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Mint Green Color: What it is, and its Uses

Curious about mint green color? What is it, how do you mix colors to make it, and what are its best uses? You’ve come to the right place to learn all this — and more!

As background, my name is Lillie, and I’m an artist and teacher who loves hand-creating illustrations and lessons about fabulous shades such as terracotta color. As you’ll see, I always add in an unexpected creative twist or two, as well…

Mint green color
Mint green color versions with Hex Codes.

Mint Green Color

So, what is mint? Mint color is an icy version of light green. It usually has a slightly blue and gray tinge to it, and is classified as a “cool color” (unlike the complicated answer to “is pink a warm color?”).

How do you make mint green color? First, let’s review what colors make green. Green is one of the three secondary colors in the RYB color system (along with orange and purple), and is created by combining the primary colors, yellow and blue.

Once you form the green that blue and yellow make, you can turn it into a mint hue by adding white to lighten it, then a dash of blue, and an even smaller dash of gray or black. The result should look refreshing and vibrant… like an actual mint plant!

(Adding white to a color creates a lighter version or “hue” — but what about adding black? That’s called a “shade,” as we learned in “What Do Black and Green Make?” Mint color is the hue of green created by adding white, whereas dark or forest green is the shade resulting in adding black.)

Different Types of this Light Green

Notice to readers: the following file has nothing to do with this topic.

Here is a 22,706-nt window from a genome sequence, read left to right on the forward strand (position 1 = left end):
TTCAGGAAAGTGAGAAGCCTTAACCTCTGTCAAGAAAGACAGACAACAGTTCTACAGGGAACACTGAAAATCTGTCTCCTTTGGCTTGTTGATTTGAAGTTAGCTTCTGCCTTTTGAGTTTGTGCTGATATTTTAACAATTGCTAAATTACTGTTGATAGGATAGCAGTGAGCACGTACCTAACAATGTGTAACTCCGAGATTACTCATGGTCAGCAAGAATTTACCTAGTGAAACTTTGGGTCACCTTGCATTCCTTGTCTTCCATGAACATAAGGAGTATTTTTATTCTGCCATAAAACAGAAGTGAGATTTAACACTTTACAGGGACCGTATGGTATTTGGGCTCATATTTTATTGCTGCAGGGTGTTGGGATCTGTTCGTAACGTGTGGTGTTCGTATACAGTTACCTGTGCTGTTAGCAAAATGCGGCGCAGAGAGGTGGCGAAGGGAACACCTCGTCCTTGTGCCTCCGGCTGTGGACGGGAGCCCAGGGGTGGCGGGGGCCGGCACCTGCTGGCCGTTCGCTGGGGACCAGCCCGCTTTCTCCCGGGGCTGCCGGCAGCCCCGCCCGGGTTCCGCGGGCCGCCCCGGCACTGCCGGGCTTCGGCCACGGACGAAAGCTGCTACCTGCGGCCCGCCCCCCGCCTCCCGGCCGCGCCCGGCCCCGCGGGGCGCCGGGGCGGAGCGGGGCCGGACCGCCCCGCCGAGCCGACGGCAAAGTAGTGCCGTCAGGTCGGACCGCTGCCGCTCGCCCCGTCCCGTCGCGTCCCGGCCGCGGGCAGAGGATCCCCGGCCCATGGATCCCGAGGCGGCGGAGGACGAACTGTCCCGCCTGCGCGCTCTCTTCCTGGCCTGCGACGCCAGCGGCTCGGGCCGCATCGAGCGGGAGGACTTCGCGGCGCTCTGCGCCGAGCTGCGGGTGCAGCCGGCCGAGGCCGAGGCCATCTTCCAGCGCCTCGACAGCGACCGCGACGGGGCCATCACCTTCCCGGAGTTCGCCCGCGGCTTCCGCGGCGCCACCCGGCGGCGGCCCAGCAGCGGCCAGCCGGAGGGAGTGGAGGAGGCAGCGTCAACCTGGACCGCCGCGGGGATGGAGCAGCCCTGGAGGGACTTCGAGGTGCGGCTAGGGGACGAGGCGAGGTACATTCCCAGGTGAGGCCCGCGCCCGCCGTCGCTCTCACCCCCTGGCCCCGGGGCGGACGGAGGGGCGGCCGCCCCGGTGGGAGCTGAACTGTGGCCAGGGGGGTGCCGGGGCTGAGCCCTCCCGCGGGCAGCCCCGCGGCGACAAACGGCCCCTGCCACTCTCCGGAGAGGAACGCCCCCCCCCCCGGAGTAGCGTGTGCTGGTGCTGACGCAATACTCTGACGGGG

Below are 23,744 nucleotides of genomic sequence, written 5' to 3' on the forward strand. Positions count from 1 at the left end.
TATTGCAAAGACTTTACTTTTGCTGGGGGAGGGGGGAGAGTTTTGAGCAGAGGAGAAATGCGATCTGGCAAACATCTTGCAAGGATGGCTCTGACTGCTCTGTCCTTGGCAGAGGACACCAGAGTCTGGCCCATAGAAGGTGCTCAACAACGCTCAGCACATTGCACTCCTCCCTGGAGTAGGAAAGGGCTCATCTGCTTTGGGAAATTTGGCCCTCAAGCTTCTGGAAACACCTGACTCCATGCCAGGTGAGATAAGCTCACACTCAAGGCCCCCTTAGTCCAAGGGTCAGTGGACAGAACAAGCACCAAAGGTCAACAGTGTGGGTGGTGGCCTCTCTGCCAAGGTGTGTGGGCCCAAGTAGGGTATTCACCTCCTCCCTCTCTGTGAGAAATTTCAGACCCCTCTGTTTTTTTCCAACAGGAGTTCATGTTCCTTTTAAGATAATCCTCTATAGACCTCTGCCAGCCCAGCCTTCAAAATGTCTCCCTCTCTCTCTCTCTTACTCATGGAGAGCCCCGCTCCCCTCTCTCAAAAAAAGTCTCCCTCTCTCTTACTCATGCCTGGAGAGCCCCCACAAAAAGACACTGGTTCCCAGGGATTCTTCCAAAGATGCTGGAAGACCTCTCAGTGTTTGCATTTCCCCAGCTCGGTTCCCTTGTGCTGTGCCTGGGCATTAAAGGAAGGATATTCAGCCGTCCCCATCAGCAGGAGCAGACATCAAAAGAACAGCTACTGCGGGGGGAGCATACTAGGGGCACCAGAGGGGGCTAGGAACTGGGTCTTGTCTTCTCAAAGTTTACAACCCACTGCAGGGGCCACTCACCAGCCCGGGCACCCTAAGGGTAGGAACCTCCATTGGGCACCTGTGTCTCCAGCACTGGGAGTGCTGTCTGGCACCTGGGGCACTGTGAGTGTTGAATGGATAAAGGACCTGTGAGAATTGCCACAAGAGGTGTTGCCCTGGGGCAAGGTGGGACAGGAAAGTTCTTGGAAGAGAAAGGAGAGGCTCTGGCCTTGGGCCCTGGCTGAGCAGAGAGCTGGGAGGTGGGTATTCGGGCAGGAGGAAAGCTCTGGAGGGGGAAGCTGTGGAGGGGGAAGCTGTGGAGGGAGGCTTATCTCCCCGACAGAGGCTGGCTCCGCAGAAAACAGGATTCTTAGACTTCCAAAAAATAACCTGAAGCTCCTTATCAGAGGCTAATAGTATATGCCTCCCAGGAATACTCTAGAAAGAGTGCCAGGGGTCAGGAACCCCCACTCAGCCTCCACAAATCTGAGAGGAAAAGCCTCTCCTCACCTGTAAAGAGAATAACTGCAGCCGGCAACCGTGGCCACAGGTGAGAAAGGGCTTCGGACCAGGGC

Interestingly, the color of real-life mint plants or mint leaves is in fact a brighter and darker green than the classic paint or pigment hue of green known as “mint color.” If anything, the color (or colour, if you’re British) called “mint” more closely resembles the icy shade of mint ice cream or a “Shamrock Shake” than it does the plant!

Mint color
Mint color… personified!

HTML Hex Codes for Mint

Just as there are many different types of mint plants and flavors in the real world, there are a ton of varieties of mint colors for your artistic enjoyment. To help identify some of them, I’ve added their HTML Hex Codes in my first illustration in this article, and will discuss some of them here.

First, the classic mint green color is usually created in HTML by using the Hex Code #3EB489. Other varieties include #A2E4BA (a more white and grayish version than the first, almost viridian color one), and #98ff98 (a brighter, more lime-tinged hue).

Beyond that, you can make “mint blue” by adding — you guessed it — more blue to the mix, and can also create other varieties like “Spearmint, “Irish Mint,” and “Frosty Mint” by tinkering with the ingredient colors. Most colors that are light green with a slightly blue and gray tint are categorized under the “mint” umbrella. Just be careful not to veer into chartreuse territory, which is the loud neon that green and yellow make. That doesn’t have enough white, green, or blue to be minty enough.

Uses for Mint Color

Mint is inherently calming and refreshing, so use it in places you want that aura — like spring clothes (it goes well with a pastel palette), or home decor, or easter egg drawing. Just be mindful that its fresh brightness make it a bit more “out there” than a dark, subtle shade like midnight purple, so it may not be the best choice for a formal job interview outfit.

What about art uses? As you may have noticed in my drawing prompts, I use mint color all the time to add freshness to my canvas. Just recently it was featured in my tutorial on how to make an easy snail drawing — for the snail’s shell!

What is its Complementary Color?

As we learned in “What is the Opposite of Pink?” light red (aka pink) is the complement of light green (aka mint)! For a vibrant and eye-popping contrast, use these two colors next to each other.

Mint Green Color, in Sum

I hope this exploration of mint color has given you a bright, tingly feeling and a zesty green aura — like chewing some spearmint gum! Is mint green color a hue YOU enjoy wearing, decorating with, or using to paint? Why or why not? Do share…

Want more? Check out shamrock drawing for St. Patrick’s Day — or any time!